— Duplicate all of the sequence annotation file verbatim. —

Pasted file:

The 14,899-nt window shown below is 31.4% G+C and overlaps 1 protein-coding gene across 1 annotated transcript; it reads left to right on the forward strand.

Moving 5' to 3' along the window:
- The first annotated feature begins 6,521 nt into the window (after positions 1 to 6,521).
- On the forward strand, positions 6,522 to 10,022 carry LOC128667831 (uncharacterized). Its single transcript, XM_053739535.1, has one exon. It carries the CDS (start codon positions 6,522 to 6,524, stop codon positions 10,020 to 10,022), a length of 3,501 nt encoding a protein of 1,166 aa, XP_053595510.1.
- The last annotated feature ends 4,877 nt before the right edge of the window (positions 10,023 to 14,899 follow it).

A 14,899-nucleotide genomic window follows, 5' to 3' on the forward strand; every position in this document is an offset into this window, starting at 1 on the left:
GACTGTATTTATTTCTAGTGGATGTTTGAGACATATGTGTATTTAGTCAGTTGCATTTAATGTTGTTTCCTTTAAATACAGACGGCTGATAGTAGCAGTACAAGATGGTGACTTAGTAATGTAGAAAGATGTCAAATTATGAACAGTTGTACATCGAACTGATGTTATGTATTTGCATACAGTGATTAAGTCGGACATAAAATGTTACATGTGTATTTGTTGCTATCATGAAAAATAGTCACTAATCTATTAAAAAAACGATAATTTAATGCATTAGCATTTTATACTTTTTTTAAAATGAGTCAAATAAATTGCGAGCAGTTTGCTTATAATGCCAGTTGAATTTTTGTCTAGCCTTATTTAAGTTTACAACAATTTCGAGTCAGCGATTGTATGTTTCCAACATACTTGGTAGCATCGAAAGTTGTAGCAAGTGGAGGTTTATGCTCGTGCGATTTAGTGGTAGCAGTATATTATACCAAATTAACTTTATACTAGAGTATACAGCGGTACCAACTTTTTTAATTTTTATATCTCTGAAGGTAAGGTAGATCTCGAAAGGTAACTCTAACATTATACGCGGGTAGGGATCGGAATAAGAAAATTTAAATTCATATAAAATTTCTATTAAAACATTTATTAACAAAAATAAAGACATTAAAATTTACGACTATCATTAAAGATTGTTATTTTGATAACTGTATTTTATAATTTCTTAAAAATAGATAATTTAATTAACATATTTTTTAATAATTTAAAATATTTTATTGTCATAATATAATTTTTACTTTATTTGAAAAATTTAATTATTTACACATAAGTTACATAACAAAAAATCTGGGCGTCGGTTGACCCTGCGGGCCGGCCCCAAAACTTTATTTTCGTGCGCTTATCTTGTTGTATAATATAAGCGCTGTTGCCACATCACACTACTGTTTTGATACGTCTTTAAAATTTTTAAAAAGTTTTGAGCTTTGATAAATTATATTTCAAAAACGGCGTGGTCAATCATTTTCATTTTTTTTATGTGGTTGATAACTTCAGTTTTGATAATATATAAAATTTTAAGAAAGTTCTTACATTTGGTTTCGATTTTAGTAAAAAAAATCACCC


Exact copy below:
The 14,899-nt window shown below is 31.4% G+C and overlaps 1 protein-coding gene across 1 annotated transcript; it reads left to right on the forward strand.

Moving 5' to 3' along the window:
- The first annotated feature begins 6,521 nt into the window (after positions 1 to 6,521).
- On the forward strand, positions 6,522 to 10,022 carry LOC128667831 (uncharacterized). Its single transcript, XM_053739535.1, has one exon. It carries the CDS (start codon positions 6,522 to 6,524, stop codon positions 10,020 to 10,022), a length of 3,501 nt encoding a protein of 1,166 aa, XP_053595510.1.
- The last annotated feature ends 4,877 nt before the right edge of the window (positions 10,023 to 14,899 follow it).

A 14,899-nucleotide genomic window follows, 5' to 3' on the forward strand; every position in this document is an offset into this window, starting at 1 on the left:
GACTGTATTTATTTCTAGTGGATGTTTGAGACATATGTGTATTTAGTCAGTTGCATTTAATGTTGTTTCCTTTAAATACAGACGGCTGATAGTAGCAGTACAAGATGGTGACTTAGTAATGTAGAAAGATGTCAAATTATGAACAGTTGTACATCGAACTGATGTTATGTATTTGCATACAGTGATTAAGTCGGACATAAAATGTTACATGTGTATTTGTTGCTATCATGAAAAATAGTCACTAATCTATTAAAAAAACGATAATTTAATGCATTAGCATTTTATACTTTTTTTAAAATGAGTCAAATAAATTGCGAGCAGTTTGCTTATAATGCCAGTTGAATTTTTGTCTAGCCTTATTTAAGTTTACAACAATTTCGAGTCAGCGATTGTATGTTTCCAACATACTTGGTAGCATCGAAAGTTGTAGCAAGTGGAGGTTTATGCTCGTGCGATTTAGTGGTAGCAGTATATTATACCAAATTAACTTTATACTAGAGTATACAGCGGTACCAACTTTTTTAATTTTTATATCTCTGAAGGTAAGGTAGATCTCGAAAGGTAACTCTAACATTATACGCGGGTAGGGATCGGAATAAGAAAATTTAAATTCATATAAAATTTCTATTAAAACATTTATTAACAAAAATAAAGACATTAAAATTTACGACTATCATTAAAGATTGTTATTTTGATAACTGTATTTTATAATTTCTTAAAAATAGATAATTTAATTAACATATTTTTTAATAATTTAAAATATTTTATTGTCATAATATAATTTTTACTTTATTTGAAAAATTTAATTATTTACACATAAGTTACATAACAAAAAATCTGGGCGTCGGTTGACCCTGCGGGCCGGCCCCAAAACTTTATTTTCGTGCGCTTATCTTGTTGTATAATATAAGCGCTGTTGCCACATCACACTACTGTTTTGATACGTCTTTAAAATTTTTAAAAAGTTTTGAGCTTTGATAAATTATATTTCAAAAACGGCGTGGTCAATCATTTTCATTTTTTTTATGTGGTTGATAACTTCAGTTTTGATAATATATAAAATTTTAAGAAAGTTCTTACATTTGGTTTCGATTTTAGTAAAAAAAATCACCC